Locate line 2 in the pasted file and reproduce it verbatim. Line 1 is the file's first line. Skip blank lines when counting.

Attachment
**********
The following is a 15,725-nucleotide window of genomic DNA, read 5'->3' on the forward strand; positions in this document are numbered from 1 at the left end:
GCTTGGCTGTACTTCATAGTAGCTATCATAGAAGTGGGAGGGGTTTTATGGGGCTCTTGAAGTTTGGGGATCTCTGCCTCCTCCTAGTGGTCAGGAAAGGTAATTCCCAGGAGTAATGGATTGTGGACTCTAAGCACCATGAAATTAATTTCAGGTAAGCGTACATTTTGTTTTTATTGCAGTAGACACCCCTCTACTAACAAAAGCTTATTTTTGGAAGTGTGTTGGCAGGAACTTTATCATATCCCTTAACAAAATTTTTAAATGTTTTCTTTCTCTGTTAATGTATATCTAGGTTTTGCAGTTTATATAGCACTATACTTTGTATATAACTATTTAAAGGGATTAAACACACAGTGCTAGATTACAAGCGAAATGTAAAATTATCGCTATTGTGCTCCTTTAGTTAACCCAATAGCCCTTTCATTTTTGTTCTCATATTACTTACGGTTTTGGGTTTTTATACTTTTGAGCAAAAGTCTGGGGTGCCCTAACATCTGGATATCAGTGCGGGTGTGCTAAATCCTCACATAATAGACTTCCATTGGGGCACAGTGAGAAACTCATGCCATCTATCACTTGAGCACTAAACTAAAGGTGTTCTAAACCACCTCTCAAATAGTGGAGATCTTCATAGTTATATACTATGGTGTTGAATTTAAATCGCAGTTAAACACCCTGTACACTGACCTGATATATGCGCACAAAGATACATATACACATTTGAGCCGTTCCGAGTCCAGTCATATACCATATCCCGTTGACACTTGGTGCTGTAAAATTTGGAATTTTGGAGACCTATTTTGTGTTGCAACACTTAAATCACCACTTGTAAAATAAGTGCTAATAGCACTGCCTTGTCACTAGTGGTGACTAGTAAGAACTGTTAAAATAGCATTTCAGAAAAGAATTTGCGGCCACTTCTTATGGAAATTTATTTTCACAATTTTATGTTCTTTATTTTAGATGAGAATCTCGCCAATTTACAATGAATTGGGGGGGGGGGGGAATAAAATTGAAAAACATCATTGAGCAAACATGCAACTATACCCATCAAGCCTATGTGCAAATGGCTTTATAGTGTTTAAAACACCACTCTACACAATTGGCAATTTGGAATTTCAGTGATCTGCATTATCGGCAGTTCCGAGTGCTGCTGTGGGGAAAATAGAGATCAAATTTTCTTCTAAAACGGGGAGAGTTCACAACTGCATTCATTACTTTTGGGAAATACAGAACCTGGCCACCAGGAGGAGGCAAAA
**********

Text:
GCTTGGCTGTACTTCATAGTAGCTATCATAGAAGTGGGAGGGGTTTTATGGGGCTCTTGAAGTTTGGGGATCTCTGCCTCCTCCTAGTGGTCAGGAAAGGTAATTCCCAGGAGTAATGGATTGTGGACTCTAAGCACCATGAAATTAATTTCAGGTAAGCGTACATTTTGTTTTTATTGCAGTAGACACCCCTCTACTAACAAAAGCTTATTTTTGGAAGTGTGTTGGCAGGAACTTTATCATATCCCTTAACAAAATTTTTAAATGTTTTCTTTCTCTGTTAATGTATATCTAGGTTTTGCAGTTTATATAGCACTATACTTTGTATATAACTATTTAAAGGGATTAAACACACAGTGCTAGATTACAAGCGAAATGTAAAATTATCGCTATTGTGCTCCTTTAGTTAACCCAATAGCCCTTTCATTTTTGTTCTCATATTACTTACGGTTTTGGGTTTTTATACTTTTGAGCAAAAGTCTGGGGTGCCCTAACATCTGGATATCAGTGCGGGTGTGCTAAATCCTCACATAATAGACTTCCATTGGGGCACAGTGAGAAACTCATGCCATCTATCACTTGAGCACTAAACTAAAGGTGTTCTAAACCACCTCTCAAATAGTGGAGATCTTCATAGTTATATACTATGGTGTTGAATTTAAATCGCAGTTAAACACCCTGTACACTGACCTGATATATGCGCACAAAGATACATATACACATTTGAGCCGTTCCGAGTCCAGTCATATACCATATCCCGTTGACACTTGGTGCTGTAAAATTTGGAATTTTGGAGACCTATTTTGTGTTGCAACACTTAAATCACCACTTGTAAAATAAGTGCTAATAGCACTGCCTTGTCACTAGTGGTGACTAGTAAGAACTGTTAAAATAGCATTTCAGAAAAGAATTTGCGGCCACTTCTTATGGAAATTTATTTTCACAATTTTATGTTCTTTATTTTAGATGAGAATCTCGCCAATTTACAATGAATTGGGGGGGGGGGGGAATAAAATTGAAAAACATCATTGAGCAAACATGCAACTATACCCATCAAGCCTATGTGCAAATGGCTTTATAGTGTTTAAAACACCACTCTACACAATTGGCAATTTGGAATTTCAGTGATCTGCATTATCGGCAGTTCCGAGTGCTGCTGTGGGGAAAATAGAGATCAAATTTTCTTCTAAAACGGGGAGAGTTCACAACTGCATTCATTACTTTTGGGAAATACAGAACCTGGCCACCAGGAGGAGGCAAAA